Infective endocarditis after tattooing in adolescent patient with ventricular septal defect
Infective endocarditis (IE) is a dangerous complication of body arts in patients with and without congenital heart disease (CHD).1 Tattooing and body piercing has been becoming more popular and socially acceptable. Therefore, IE cases associated with body art continue to be reported in the literature. According to our knowledge, only three cases with CHD and IE after tattooing have been reported to date.2-4 Herein, we report a patient with ventricular septal defect (VSD) who developed IE after tattooing.
A nineteen-year-old male patient with no prior medical history started having widespread rash a week after getting tattoo to his right arm (Figure 1). He was admitted to dermatology department. Although rashes tended to disappear with prednisolone, nausea, vomiting and fever episodes began. He was referred to our clinic due to hearing of serious cardiac murmur. In his detailed medical history, he denied erythema, swelling, and discharge after tattooing and intravenous drug abuse.
Physical examination revealed body temperature of 39.5°C, heart rate of 120 beats/min, blood pressure of 105/65 mmHg and IV/VI pansystolic murmur ant thrill on mesocardiac region. On laboratory tests, hemoglobin level was 9.11 g/dl, white blood cell count 21,700 (K/μl), platelet count 305,000 (K/μl), serum urea 28 mg/dl, and serum creatinine 0.93 mg/dl. Sedimentation rate was 89 mm/h and CRP was 19 mg/dl (Normal range: 0-0.3 mg/dl).
Transthoracic and transesophageal echocardiography was performed revealing mobile mass (18×6 mm) attached to right ventricular outflow track consistent with endocarditis (Figure 2a) and 10-mm ventricular septal defect with left to right shunt (Figure 2b). Qp/Qs was calculated as 1.6. Five blood cultures were collected from the patient; three samples on the first and two samples on the second day of administration to hospital. He was empirically started on cefazolin.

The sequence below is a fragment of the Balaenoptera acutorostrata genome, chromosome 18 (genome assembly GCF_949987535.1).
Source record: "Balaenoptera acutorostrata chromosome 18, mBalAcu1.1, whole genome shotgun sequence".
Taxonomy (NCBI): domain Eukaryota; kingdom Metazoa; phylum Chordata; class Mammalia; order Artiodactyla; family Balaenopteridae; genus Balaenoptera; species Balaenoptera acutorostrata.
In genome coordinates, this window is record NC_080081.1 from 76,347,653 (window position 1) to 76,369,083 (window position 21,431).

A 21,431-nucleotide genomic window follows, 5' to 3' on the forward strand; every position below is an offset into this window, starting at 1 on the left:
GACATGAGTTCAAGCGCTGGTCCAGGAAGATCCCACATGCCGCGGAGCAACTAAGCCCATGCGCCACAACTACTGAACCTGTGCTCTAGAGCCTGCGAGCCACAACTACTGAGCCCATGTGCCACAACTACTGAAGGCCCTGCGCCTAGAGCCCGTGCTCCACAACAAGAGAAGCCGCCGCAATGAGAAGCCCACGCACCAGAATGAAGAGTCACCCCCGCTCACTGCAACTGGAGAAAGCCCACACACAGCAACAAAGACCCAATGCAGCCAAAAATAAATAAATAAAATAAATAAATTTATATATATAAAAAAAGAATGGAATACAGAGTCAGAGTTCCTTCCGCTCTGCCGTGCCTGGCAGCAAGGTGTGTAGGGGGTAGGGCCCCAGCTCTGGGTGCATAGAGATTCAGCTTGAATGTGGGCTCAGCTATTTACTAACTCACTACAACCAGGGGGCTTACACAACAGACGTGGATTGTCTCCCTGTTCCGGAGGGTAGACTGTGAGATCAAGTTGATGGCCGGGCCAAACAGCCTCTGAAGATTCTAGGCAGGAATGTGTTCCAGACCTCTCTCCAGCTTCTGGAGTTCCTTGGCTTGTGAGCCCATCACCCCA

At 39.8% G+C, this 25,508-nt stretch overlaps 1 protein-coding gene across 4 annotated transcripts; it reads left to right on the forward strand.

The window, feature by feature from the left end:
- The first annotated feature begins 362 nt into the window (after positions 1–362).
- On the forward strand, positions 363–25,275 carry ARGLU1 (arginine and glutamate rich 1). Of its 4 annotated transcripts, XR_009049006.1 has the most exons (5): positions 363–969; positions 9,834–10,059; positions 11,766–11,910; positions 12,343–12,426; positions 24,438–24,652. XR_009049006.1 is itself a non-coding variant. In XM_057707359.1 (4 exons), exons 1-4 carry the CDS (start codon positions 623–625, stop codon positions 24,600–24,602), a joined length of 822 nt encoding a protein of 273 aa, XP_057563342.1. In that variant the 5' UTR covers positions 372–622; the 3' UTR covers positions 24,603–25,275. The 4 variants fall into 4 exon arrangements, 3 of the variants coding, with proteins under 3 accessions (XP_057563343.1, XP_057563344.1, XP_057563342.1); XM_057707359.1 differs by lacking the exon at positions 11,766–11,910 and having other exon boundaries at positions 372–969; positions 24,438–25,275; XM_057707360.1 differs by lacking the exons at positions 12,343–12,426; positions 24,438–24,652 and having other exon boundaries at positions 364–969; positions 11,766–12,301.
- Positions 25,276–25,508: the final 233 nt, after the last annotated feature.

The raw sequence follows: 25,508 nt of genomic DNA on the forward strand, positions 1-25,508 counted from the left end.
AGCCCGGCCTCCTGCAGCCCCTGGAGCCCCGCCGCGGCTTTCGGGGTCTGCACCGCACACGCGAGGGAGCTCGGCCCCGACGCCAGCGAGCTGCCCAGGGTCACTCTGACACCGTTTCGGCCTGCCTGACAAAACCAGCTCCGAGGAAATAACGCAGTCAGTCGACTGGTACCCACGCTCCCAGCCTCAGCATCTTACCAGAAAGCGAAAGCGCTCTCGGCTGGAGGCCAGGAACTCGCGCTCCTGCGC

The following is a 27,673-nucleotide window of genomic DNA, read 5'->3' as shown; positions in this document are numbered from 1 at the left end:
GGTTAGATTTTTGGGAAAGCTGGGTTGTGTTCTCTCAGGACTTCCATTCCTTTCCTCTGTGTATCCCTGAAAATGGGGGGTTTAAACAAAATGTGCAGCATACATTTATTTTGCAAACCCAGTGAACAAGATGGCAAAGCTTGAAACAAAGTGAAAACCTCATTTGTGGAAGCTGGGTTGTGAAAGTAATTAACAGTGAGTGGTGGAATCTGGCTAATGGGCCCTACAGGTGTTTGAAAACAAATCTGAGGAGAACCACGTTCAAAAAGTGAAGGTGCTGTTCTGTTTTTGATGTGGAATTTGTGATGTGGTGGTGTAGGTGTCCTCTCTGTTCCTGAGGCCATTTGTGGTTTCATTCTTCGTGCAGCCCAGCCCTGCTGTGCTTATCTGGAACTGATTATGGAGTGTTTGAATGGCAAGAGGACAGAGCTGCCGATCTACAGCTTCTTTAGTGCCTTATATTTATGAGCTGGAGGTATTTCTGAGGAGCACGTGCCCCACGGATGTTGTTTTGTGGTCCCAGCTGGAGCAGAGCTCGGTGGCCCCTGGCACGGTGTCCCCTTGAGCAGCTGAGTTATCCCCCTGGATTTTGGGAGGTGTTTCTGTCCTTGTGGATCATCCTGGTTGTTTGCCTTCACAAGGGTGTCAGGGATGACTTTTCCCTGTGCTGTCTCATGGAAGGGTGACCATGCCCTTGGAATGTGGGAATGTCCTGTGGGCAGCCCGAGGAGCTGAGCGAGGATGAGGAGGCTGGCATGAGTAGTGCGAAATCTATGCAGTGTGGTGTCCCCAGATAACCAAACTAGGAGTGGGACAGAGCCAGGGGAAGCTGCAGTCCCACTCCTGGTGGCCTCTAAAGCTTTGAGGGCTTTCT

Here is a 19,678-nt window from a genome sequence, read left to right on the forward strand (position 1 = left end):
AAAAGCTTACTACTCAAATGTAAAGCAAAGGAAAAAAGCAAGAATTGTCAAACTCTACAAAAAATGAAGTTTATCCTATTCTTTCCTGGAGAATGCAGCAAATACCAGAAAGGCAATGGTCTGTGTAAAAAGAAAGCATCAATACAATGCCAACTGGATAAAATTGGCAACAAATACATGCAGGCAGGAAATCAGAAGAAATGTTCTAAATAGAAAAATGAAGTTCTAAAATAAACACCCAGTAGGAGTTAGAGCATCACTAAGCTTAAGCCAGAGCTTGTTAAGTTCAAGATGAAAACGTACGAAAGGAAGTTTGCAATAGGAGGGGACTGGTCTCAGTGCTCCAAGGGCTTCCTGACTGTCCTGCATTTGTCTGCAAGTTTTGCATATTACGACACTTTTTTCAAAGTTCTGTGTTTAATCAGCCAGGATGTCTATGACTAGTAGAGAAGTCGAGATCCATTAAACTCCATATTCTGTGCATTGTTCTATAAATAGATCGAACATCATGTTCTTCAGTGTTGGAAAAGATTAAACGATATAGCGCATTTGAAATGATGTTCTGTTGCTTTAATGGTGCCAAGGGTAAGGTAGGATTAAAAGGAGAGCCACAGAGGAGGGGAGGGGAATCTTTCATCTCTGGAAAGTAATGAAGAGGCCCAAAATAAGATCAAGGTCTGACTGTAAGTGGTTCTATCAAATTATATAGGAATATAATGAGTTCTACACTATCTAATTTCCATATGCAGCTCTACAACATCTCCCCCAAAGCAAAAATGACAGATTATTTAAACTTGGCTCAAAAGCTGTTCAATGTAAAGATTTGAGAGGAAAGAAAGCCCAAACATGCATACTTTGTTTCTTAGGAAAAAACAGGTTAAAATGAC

Blood was cultured in BACTEC (Beckton Dickinson, USA) and incubated in BACTEC FX 200 (Beckton Dickinson, USA). Identification and antibiotic susceptibilities were done by BD Phoenix 100 (Beckton Dickinson, USA). All blood cultures were positive for Streptococcus sangius. Daptomycin was substituted for cefazolin. The operation was performed at non-active period after antibiotherapy. The defect was directly closed and the vegetation was excised totally. After 6-week treatment, he was discharged with no complaint.
Infective endocarditis is still related with high mortality, despite advances in diagnostic methods, antibiotic treatment, and surgical treatment options. Lots of causative microorganisms were reported. Valvular and congenital heart diseases (CHD) are common predisposing factors for IE.5-7 Advances made in diagnosis and treatment of CHD result an increasing adult CHD population. Transient bacteriemia occurring after skin break can lead to IE particularly in individuals with CHD. Tattooing is a fashionable practice involving skin breaks up to 150 times a second. It can result superficial and deep local infections, systemic infections, allergic reactions, granulomatous reactions and other skin diseases such as eczema, psoriasis etc.8
Although IE following tattooing remains an uncommon complication, its incidence is likely to be raised with increasing adult CHD population and popularity of tattooing. Therefore education of patients and body art professionals about good hygienic practice and wound care is vital, especially in patients with CHD.
In conclusion, non-medical procedures; such as tattooing, piercing can be a risk factor for development of IE especially in patients with structural cardiac abnormalities. Consequently, more attention should be paid to aseptic techniques during the procedures in patients with CHD.
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- Khunger N, Molpariya A, Khunger A. Complications of Tattoos and Tattoo Removal: Stop and Think Before you ink. Journal of cutaneous and aesthetic surgery. Jan-Mar 2015;8(1):30-36.